Objects disposed incorrectly


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  1. #1
    Join Date
    Jul 2006
    Posts
    4

    Objects disposed incorrectly

    Objects appear to be disposed incorrectly.

    Application is compiled Visual Studio 2003 written in VB.NET.
    Same error occurs on 6 different clients with varying configurations.
    Client configurations range from P3-800MHz w/128 MB RAM running Win2K Pro SP4 to P4-1.6 GHz 1/1.0 GB RAM running WinXP Pro SP 2.
    All clients have .NET Framework 1.4322 installed; .NET Framework 2.0 NOT installed.
    Some, but not all, clients have MS Office 2003 installed.
    Two machines have Visual Studio .NET 2003 installed, the rest do not.

    When running executable on machines without VS .NET installed, error message is "Failed to load resources from resource file. Please check yuur setup." pops up. The application crashes after the message is acknowledged.

    When running executable on machines with VS .NET, JIT Debugger is activated and the message ultimately displayed is "An unhandled exception of type 'System.ExecutionEngineException' occurred in system.windows.forms.dll."

    Wben running in debug mode on machines with VS .NET, application executes as expected, throwing no errors at all.

    When progress logging to an output file is added, error trapping is enhanced and the application is recompiled and executed on a machine without Visual Studio, the error message changes to "Cannot access a disposed object." at the point where a custom local object should be accessed.

    A simplified description of the application is this:
    Custom class 'X' is defined that contains MS System.Security.Cryptography methods and is used to decrypt and encrypt data files. Class 'X' contains a Finalize destructor but does not include a Dispose method.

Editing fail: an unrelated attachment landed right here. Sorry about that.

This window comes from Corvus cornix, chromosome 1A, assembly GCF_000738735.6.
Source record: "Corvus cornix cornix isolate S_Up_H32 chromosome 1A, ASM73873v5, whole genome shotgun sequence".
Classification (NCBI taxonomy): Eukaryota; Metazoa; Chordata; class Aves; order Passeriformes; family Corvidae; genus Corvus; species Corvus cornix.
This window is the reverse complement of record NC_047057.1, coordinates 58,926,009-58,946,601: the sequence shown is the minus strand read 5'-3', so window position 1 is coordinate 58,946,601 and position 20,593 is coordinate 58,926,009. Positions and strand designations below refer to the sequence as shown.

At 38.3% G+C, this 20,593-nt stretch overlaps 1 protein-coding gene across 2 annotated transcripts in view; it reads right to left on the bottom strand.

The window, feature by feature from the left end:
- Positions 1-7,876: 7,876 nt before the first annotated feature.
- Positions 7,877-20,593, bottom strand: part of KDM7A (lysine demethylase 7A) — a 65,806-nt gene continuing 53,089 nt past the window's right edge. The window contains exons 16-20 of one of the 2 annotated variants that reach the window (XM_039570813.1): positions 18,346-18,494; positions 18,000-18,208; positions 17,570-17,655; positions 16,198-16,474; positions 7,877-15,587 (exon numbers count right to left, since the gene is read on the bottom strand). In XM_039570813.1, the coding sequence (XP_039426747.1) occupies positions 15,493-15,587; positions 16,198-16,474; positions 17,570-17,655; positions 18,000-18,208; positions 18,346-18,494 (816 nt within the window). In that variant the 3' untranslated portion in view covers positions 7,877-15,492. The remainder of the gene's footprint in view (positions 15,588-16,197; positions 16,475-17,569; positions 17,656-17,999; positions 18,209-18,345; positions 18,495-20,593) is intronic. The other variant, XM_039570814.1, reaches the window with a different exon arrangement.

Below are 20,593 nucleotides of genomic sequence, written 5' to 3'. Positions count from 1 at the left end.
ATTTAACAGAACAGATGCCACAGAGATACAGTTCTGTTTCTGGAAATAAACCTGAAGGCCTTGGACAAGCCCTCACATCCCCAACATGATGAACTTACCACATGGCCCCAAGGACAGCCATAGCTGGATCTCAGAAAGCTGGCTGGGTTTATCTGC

Custom class 'CD' provides methods to handle data within the data files.

    Within a form:
    A module level 'CD' object is defined, instantiated on form load and destroyed on form closing.

    Method OpenFile is a function that creates an object of custom class 'X', decrypts an input file into a byte array, converts the byte array into the module CD object and returns a boolean indicating whether it was successful. Its error trapping assumes that all problems are due to use of an incorrect password. The code is roughly:
    Dim objectX as New X
    Dim b() As Byte = objectX.Decrypt(file)
    CD = Convert(b)
    Return <result>

    Method SaveFile is a sub that creates an object of custom class 'X', encrypts the module CD object and saves the result under a different file name. It catches and displays Exception errors. The code is roughly:
    Dim objectX as New X
    objectX.Encrypt(CD, file)

    The OpenFile and SaveFile class 'X' objects are completely independent of one another.
    In both methods, the code using the class 'X' object occurs in sequential lines exactly as shown above and is never used again.